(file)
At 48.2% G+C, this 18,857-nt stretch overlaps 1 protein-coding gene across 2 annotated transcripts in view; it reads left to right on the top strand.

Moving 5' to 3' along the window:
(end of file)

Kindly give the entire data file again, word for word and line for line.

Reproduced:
At 48.2% G+C, this 18,857-nt stretch overlaps 1 protein-coding gene across 2 annotated transcripts in view; it reads left to right on the top strand.

Moving 5' to 3' along the window: